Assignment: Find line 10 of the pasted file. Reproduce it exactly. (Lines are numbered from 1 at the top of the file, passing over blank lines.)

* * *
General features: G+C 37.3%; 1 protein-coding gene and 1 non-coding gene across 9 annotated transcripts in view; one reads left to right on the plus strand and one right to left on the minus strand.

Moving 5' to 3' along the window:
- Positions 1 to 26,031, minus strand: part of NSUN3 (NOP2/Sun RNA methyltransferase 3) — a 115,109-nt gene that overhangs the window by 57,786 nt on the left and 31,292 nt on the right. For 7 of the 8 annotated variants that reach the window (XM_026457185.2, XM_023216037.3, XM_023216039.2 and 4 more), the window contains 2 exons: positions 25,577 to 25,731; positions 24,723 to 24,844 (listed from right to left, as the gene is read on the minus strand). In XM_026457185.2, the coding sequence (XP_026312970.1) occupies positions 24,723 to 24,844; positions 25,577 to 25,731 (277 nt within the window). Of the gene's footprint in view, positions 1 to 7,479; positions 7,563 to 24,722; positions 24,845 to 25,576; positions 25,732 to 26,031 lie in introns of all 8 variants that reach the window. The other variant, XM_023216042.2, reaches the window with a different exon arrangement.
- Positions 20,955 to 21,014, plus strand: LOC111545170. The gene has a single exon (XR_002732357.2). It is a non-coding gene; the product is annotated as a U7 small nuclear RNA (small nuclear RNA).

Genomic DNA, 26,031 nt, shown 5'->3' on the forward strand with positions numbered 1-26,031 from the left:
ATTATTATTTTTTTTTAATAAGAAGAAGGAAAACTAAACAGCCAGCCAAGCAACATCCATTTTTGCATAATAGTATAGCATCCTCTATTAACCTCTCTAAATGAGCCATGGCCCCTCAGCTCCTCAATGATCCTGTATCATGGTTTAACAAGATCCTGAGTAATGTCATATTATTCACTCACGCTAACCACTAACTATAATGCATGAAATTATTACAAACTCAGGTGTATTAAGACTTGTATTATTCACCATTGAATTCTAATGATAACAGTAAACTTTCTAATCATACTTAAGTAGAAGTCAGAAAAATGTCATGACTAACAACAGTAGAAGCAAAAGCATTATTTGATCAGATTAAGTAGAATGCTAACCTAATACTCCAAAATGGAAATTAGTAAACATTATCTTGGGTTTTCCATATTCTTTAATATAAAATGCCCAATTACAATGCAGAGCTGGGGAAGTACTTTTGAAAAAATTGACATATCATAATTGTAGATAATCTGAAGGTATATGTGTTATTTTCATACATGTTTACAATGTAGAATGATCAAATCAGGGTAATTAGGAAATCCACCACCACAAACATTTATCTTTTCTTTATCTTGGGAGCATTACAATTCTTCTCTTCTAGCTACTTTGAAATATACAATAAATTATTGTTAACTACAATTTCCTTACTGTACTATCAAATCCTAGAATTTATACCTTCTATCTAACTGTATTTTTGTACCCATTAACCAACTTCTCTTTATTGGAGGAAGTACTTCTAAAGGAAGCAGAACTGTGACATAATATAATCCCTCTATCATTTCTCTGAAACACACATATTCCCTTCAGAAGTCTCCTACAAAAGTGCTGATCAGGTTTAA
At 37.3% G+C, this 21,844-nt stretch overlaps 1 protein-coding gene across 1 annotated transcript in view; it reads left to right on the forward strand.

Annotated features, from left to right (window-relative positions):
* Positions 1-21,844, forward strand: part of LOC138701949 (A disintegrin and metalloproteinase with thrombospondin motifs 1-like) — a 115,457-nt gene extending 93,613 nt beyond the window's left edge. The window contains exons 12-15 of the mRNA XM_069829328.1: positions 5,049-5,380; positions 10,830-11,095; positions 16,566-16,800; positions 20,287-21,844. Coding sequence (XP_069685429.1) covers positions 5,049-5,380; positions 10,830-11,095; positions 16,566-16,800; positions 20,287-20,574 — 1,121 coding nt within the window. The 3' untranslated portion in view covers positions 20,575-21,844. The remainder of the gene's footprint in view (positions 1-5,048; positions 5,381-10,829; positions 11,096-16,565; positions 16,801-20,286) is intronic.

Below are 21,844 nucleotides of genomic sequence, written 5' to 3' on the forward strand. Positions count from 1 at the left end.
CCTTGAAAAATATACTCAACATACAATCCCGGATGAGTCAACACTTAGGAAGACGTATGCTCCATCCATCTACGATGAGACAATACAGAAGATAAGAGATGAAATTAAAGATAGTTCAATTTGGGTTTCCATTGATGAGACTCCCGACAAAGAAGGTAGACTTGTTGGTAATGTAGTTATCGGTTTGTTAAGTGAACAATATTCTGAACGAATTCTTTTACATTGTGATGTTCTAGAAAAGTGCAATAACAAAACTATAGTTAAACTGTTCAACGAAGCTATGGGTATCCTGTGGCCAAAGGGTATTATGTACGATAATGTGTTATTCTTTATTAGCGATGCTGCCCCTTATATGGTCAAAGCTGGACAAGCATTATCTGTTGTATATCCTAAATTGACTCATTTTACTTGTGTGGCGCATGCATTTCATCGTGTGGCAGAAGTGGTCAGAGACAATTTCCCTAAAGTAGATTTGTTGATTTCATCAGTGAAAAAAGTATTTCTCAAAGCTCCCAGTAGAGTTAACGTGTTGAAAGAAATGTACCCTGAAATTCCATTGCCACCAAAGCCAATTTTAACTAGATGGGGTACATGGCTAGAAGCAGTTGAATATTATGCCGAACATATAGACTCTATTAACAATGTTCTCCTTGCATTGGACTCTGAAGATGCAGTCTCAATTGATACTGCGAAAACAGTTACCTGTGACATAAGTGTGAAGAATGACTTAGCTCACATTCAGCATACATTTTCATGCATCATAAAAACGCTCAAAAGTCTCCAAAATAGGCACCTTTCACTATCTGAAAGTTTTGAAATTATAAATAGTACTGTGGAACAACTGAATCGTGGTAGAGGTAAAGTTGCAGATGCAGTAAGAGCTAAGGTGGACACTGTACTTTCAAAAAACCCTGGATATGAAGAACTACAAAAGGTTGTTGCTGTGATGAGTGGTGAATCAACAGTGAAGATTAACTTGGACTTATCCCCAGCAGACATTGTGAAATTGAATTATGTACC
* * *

Below are 21,844 nucleotides of genomic sequence, written 5' to 3' on the forward strand. Positions count from 1 at the left end.